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Buddha relics to Thailand dubbed India's biggest public diplomacy exercise

Indian Ambassador to Thailand, Nagesh Singh, lauded the exposition of Lord Buddha's relics in Thailand, terming it the "biggest diplomacy exercise" ever seen by him, and said that it has left a tremendous goodwill among people there.

The relics of Lord Buddha and his two disciples were displayed across four cities in Thailand from February 22 to March 18.

Speaking to ANI, the Indian envoy said, "We worked very hard on it, for almost a year before the Buddha relics arrived...last time these relics came here was in 1997...this is perhaps the biggest public diplomacy exercise I have seen in my life because almost 4.2 million pilgrims came to pay their respects...it has left a tremendous goodwill."

He said that India worked for the exposition exercise very hard.

Speaking to ANI, the Indian envoy said, "I can tell you this is perhaps the biggest public diplomacy exercise I have seen in my life, because almost 4.2 million pilgrims or devotees came to pay their respects in four cities in north, east, west and south of Thailand."

"The impact it has left till today...people walk up to me and, hold my hand and speak to me in Thai, which I don't understand, but, you know, colleagues with me who tell me that, they are thanking you...So it has left a tremendous goodwill," he added.

Speaking on the significance of relics, Nagesh Singh said, "In Theravada school of Mahayan Buddhism, the relics of Lord Buddha are the embodiment of the Lord himself...Last time these relics came here were in 1997. So it had been a very long time. But this time it was special because not just Lord Buddha's relics, but the relics of his two principal disciples, Sariputra and Moggallana, also came with Lord Buddha's relics."

He further thanked the central government, the Ministry of Culture, and the Ministry of External Affairs for relaxing the cooling off period to facilitate the exhibition in Thailand.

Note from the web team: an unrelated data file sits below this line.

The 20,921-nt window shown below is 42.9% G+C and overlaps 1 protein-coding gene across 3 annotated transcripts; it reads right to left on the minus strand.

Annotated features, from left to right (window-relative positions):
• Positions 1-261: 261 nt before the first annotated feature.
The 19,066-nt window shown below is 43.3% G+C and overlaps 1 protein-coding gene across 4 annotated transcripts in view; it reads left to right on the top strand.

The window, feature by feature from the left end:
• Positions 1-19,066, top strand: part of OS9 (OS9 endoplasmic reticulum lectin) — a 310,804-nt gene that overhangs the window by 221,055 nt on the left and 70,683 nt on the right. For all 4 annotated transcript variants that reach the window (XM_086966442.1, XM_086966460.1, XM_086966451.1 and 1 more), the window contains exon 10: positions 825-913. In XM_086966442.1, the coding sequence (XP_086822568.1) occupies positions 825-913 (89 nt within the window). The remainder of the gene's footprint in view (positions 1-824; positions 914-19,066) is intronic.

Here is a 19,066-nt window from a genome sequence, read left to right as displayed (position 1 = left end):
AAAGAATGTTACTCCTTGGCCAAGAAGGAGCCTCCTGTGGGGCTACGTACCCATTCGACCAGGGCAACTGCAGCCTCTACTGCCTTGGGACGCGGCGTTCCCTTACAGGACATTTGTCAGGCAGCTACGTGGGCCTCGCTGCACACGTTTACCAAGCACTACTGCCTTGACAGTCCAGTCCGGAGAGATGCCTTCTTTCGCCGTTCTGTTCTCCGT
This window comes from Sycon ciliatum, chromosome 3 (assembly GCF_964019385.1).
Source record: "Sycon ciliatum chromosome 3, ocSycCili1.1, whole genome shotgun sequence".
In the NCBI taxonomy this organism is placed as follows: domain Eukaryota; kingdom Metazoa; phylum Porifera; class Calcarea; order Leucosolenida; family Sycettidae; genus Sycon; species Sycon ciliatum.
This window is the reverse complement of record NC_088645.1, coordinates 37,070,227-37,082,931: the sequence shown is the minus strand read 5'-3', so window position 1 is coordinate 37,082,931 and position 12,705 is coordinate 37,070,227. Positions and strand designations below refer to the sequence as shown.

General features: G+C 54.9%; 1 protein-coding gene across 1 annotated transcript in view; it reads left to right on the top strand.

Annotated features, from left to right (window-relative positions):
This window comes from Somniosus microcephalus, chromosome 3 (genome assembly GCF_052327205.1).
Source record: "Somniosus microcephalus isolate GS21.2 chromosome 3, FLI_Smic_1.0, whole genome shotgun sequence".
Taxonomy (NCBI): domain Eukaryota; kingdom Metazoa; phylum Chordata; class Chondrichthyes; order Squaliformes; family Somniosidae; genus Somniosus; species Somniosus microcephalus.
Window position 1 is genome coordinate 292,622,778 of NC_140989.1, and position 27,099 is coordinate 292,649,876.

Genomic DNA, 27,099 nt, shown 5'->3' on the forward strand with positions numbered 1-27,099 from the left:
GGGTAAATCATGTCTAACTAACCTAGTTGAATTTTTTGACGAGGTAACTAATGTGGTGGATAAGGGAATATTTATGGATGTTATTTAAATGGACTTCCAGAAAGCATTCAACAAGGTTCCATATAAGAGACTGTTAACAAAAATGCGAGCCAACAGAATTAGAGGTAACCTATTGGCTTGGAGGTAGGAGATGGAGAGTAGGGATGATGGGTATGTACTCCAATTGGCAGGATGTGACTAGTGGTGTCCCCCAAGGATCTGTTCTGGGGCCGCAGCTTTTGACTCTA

"I'm thankful to the government of India, the Ministry of Culture, the Ministry of External Affairs, because there were some technical issues. Because in 2022, the relics had gone to Mongolia and the rule was that they cannot go out. There has to be a cooling-off period of three years. But the government, in its wisdom, allowed them to come here after one year. And it has left a tremendous impact, like you said," the envoy further added.

Ambassador Nagesh Singh also spoke on the financial connectivity between the two nations.

He said that the two sides are at the final stages of negotiations of linking India's UPI and Thailand's PromptPay.

"Indian companies are investing in Thailand because it has a very welcoming infrastructure...policies to attract FDI. Similarly, Thai companies are going into India. And in my interaction with big business houses, they all have great interest," he said.

"Business connectivity can be lubricated in a very good way by, the financial connectivity or the digital connectivity, making cross-border, transfers, easier, for people who are traveling, payments easier. We are at the final stages of negotiations between the Thai side and the Indian side to link up UPI with PromptPay of Thailand. Once that happens, then you know the benefits," the Indian envoy added.

(ANI)

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